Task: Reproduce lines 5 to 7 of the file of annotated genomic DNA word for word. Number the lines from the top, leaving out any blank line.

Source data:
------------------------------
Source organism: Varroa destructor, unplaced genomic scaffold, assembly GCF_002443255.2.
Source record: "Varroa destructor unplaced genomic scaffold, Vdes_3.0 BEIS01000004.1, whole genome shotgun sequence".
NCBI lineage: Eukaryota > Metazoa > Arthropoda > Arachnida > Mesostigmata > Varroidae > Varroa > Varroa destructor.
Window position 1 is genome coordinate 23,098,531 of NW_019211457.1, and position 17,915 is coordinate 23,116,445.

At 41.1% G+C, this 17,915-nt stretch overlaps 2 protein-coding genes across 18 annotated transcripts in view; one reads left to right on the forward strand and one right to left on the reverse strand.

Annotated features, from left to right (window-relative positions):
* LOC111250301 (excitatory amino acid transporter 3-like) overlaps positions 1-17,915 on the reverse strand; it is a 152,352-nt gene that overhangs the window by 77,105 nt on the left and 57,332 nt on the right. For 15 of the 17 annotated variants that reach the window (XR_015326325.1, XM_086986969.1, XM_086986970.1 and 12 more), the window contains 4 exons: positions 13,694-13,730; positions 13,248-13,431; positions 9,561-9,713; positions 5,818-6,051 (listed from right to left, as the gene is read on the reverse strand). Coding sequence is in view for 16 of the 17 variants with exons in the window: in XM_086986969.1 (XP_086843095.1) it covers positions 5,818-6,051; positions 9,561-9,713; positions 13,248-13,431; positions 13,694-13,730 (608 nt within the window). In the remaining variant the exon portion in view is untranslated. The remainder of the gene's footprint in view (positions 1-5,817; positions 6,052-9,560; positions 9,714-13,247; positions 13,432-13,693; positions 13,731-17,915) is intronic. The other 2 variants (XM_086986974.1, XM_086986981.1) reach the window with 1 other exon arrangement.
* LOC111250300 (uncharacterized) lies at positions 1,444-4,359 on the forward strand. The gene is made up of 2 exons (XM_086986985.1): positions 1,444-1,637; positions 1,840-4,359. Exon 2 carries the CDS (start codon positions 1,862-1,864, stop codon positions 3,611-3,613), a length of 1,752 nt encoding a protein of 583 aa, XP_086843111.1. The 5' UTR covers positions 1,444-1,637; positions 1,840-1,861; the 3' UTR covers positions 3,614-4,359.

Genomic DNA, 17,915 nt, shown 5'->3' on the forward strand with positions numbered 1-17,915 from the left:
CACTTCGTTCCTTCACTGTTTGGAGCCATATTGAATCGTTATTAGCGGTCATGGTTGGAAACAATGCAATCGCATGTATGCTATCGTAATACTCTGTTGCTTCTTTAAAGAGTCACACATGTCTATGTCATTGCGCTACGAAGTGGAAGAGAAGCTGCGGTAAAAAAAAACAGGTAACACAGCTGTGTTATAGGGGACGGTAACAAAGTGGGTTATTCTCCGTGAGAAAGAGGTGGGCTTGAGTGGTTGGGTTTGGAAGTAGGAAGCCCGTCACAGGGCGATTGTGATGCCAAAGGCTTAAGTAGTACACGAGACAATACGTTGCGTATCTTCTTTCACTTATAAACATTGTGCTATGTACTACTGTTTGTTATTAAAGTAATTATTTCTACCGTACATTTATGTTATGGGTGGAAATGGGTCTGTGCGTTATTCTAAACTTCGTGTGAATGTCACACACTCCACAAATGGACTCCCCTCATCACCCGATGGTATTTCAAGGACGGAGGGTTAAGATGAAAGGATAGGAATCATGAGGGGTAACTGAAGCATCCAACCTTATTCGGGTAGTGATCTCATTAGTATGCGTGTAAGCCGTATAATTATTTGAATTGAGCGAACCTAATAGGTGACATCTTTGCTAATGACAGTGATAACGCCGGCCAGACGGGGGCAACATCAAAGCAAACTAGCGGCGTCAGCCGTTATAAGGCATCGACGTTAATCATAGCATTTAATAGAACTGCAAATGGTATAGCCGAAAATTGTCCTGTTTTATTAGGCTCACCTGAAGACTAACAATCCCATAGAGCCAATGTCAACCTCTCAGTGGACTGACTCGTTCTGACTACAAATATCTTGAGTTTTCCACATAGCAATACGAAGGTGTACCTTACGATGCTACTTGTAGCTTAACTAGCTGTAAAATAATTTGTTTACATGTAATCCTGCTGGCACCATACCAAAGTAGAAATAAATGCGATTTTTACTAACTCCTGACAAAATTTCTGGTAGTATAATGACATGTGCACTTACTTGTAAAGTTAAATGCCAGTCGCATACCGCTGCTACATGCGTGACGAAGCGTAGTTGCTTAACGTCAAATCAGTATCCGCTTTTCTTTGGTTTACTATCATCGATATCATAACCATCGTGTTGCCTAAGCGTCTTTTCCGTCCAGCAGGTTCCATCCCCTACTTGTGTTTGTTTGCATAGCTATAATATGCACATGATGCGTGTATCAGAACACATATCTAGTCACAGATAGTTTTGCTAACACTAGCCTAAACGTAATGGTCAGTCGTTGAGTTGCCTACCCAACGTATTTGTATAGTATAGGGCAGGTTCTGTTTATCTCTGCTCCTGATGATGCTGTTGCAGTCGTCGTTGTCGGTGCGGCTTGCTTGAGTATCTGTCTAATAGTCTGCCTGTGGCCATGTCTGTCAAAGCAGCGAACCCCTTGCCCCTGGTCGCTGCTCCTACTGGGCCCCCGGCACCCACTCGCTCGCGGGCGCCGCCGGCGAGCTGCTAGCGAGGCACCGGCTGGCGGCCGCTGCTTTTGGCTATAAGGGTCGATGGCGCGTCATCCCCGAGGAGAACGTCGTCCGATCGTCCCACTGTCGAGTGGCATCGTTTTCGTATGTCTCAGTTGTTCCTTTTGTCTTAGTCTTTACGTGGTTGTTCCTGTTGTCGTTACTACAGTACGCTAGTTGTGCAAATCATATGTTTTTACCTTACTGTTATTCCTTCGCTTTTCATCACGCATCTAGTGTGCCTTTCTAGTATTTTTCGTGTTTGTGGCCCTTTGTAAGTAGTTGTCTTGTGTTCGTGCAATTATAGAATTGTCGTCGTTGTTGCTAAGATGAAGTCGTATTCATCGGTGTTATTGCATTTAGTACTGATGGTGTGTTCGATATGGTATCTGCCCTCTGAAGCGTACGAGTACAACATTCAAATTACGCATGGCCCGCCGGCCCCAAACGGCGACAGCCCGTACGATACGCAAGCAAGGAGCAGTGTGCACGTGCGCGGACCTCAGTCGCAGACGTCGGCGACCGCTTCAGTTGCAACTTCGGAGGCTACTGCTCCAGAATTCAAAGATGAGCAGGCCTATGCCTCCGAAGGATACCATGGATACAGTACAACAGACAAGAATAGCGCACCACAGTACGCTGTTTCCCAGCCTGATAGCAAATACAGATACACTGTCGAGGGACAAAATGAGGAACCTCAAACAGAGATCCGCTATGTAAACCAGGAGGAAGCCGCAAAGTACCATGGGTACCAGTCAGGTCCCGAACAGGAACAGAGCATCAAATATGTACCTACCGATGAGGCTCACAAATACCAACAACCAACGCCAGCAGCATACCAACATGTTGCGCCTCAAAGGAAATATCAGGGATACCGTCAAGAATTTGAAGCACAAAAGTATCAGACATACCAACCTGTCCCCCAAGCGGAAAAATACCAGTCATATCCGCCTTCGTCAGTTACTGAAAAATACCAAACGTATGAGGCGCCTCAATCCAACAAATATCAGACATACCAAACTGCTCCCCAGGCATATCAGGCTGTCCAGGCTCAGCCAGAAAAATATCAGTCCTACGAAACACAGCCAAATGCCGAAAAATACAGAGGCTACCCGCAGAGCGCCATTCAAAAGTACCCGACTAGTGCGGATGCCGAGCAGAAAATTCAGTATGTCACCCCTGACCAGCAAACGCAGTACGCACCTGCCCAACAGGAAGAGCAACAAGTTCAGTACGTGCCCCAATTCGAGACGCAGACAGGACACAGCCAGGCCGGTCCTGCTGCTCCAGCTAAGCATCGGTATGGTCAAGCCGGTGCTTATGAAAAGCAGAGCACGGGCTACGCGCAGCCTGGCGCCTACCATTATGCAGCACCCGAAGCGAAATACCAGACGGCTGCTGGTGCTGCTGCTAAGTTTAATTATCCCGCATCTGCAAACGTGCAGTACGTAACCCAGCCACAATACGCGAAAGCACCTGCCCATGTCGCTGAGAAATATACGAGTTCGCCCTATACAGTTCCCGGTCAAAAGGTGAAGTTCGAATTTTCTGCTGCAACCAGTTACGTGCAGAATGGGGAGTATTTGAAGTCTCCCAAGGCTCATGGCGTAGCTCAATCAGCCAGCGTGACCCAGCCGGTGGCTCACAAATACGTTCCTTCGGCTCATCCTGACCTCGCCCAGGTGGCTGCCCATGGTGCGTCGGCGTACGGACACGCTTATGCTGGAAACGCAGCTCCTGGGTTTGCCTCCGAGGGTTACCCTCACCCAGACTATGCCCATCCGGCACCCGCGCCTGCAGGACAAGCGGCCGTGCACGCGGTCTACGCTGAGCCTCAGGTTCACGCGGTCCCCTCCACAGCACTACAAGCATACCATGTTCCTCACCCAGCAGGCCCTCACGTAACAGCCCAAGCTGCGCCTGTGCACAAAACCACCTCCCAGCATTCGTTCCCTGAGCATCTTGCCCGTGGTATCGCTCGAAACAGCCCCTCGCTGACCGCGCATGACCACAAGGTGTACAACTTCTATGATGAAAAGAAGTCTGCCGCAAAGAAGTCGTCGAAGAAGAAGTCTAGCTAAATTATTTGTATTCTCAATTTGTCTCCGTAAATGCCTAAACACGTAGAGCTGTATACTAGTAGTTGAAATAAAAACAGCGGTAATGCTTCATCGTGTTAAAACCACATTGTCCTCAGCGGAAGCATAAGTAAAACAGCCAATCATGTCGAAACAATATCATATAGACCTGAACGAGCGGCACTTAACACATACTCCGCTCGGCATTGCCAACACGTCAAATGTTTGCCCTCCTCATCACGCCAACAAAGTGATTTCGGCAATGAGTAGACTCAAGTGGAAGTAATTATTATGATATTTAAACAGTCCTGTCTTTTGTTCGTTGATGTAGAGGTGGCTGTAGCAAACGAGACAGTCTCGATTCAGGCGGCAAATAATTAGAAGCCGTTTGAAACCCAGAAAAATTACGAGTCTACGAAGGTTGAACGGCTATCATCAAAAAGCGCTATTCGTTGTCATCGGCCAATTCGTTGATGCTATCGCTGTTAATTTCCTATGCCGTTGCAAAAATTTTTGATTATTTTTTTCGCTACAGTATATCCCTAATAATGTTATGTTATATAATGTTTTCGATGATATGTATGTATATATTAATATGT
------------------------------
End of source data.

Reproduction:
At 41.1% G+C, this 17,915-nt stretch overlaps 2 protein-coding genes across 18 annotated transcripts in view; one reads left to right on the forward strand and one right to left on the reverse strand.

Annotated features, from left to right (window-relative positions):
* LOC111250301 (excitatory amino acid transporter 3-like) overlaps positions 1-17,915 on the reverse strand; it is a 152,352-nt gene that overhangs the window by 77,105 nt on the left and 57,332 nt on the right. For 15 of the 17 annotated variants that reach the window (XR_015326325.1, XM_086986969.1, XM_086986970.1 and 12 more), the window contains 4 exons: positions 13,694-13,730; positions 13,248-13,431; positions 9,561-9,713; positions 5,818-6,051 (listed from right to left, as the gene is read on the reverse strand). Coding sequence is in view for 16 of the 17 variants with exons in the window: in XM_086986969.1 (XP_086843095.1) it covers positions 5,818-6,051; positions 9,561-9,713; positions 13,248-13,431; positions 13,694-13,730 (608 nt within the window). In the remaining variant the exon portion in view is untranslated. The remainder of the gene's footprint in view (positions 1-5,817; positions 6,052-9,560; positions 9,714-13,247; positions 13,432-13,693; positions 13,731-17,915) is intronic. The other 2 variants (XM_086986974.1, XM_086986981.1) reach the window with 1 other exon arrangement.